Saturday, July 21, 2007

To Predict the Future, You First Must Explain the Past

A writer to our local weekly newspaper, The Independent Coast Observer, wrote that “scientists have been tracking the unnatural rise of global temperatures since the 1970s.” I replied that was news to scientists, since global temperatures cooled from 1940 to 1975, sparking the global cooling panic that preceded our panic du jour, global warming.

(Science at that time also gave us the scares of Nuclear Winter, and of The Population Bomb. Science seems to be in a mode of Apocalypse Then, Now, and Always, probably because that sort of approach to science has the greatest potential payoff. Today’s scientist doesn’t attract much attention, get lucrative grants, or sell many books if he finds: “What’s happening is natural, there’s no need for alarm, and we’ll get through it alright just as we always have.”)

The writer then noted that the poor suffer the most from climate change, which is partially true. They suffered horrendously during the Little Ice Age (AD 1350 to 1850). In addition to the cold, poor crops and widespread starvation, and the extreme weather that is more characteristic of cold than warm periods, there were pandemics made more deadly by malnutrition and cold weather.

In contrast, the Medieval Warm Period, AD 850-1350, was warmer than the present, and the poor benefited greatly from the benevolence of warming climate change.

The writer also called attention to hundreds of thousands of years of ice core samples. However, these samples actually show that warming preceded rising atmospheric carbon dioxide by hundreds of years. Further, those marvelous ice core samples also showed temperatures falling even as CO2 increased.

Continuing his blundering way, the writer noted that “’An Inconvenient Truth’ claims that 99% of scientific journals consider climate change to be caused by humans.” I riposted that an attempt to replicate that study found it replete with errors so significant as to render it worthless, except as propaganda for Al Gore.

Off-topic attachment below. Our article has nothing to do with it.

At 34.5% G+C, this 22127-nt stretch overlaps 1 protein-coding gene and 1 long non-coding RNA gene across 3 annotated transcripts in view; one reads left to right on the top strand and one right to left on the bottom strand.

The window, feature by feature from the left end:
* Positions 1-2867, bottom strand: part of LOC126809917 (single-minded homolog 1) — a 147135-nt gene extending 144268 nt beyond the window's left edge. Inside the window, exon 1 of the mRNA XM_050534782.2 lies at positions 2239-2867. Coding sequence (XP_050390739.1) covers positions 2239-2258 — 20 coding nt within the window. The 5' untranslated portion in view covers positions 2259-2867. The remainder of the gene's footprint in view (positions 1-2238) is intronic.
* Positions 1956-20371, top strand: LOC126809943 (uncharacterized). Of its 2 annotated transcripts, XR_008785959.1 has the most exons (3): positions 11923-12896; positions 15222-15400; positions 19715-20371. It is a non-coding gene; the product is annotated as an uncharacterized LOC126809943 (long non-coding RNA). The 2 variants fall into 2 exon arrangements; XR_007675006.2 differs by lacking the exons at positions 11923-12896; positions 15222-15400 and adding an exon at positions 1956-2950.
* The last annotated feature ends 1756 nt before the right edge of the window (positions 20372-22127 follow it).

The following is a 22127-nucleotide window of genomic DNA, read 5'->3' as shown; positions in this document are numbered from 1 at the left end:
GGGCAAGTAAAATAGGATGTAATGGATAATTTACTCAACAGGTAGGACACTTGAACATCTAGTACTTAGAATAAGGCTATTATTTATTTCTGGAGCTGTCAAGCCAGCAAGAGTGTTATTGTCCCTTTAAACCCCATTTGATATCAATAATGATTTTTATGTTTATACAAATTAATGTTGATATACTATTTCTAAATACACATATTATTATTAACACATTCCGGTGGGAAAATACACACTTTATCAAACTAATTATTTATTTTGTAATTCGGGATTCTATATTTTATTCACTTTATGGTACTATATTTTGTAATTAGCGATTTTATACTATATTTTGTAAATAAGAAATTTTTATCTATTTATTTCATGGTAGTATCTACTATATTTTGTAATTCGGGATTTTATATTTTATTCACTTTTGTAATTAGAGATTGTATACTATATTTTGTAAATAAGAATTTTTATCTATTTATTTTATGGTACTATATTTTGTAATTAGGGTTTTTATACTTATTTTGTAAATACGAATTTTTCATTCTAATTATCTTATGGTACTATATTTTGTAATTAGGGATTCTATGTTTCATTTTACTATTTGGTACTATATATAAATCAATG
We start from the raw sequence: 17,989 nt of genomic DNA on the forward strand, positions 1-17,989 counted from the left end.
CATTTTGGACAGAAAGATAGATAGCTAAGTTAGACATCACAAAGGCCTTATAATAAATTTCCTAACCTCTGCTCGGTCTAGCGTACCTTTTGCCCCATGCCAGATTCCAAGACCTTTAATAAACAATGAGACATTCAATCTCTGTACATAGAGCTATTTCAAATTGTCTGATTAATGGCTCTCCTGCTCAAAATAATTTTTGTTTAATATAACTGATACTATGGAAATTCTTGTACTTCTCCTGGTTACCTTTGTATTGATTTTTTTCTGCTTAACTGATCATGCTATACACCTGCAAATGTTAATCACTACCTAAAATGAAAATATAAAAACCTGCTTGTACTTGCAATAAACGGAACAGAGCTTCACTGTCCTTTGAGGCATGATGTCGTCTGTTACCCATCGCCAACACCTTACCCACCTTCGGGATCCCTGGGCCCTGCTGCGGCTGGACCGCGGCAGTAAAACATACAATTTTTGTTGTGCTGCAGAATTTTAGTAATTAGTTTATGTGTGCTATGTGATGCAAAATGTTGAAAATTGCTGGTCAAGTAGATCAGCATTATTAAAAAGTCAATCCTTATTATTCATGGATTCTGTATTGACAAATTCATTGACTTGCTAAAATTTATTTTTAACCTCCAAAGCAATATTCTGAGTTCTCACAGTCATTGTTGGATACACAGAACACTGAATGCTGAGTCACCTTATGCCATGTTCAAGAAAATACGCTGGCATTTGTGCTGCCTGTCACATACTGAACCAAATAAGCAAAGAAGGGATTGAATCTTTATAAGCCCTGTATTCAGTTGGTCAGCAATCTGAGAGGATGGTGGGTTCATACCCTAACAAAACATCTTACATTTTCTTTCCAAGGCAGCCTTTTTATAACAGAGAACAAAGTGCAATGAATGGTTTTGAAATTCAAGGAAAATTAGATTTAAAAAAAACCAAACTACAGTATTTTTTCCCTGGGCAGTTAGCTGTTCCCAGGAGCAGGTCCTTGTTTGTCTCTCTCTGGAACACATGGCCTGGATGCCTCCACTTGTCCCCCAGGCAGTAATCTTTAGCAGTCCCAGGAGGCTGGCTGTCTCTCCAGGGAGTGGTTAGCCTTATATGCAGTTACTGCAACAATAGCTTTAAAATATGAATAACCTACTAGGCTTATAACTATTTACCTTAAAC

The writer concluded with a hope that climate change is natural, and I seized this opportunity to remark that other recent writers to our paper agree with me that it is. (At this point, honesty and candor compel me to reveal that two of the recent writers I responded to don’t actually agree than this current climate change is natural or assume it will turn out benevolent, as I do. They say something that I paraphrase as: “Climate change is natural, but mankind is fouling up everything on the planet, and he is of course fouling up climate too.”)

I go on: An encouraging sign, since global warming alarmists have ignored hundreds of instances of natural climate change to predict that any climate change portends disaster for mankind.

However, alarmist climate change predictions are based on computer models that can’t even account for past weather.

We should ever be aware that: “Those who would predict the future must first be able to explain the past.”

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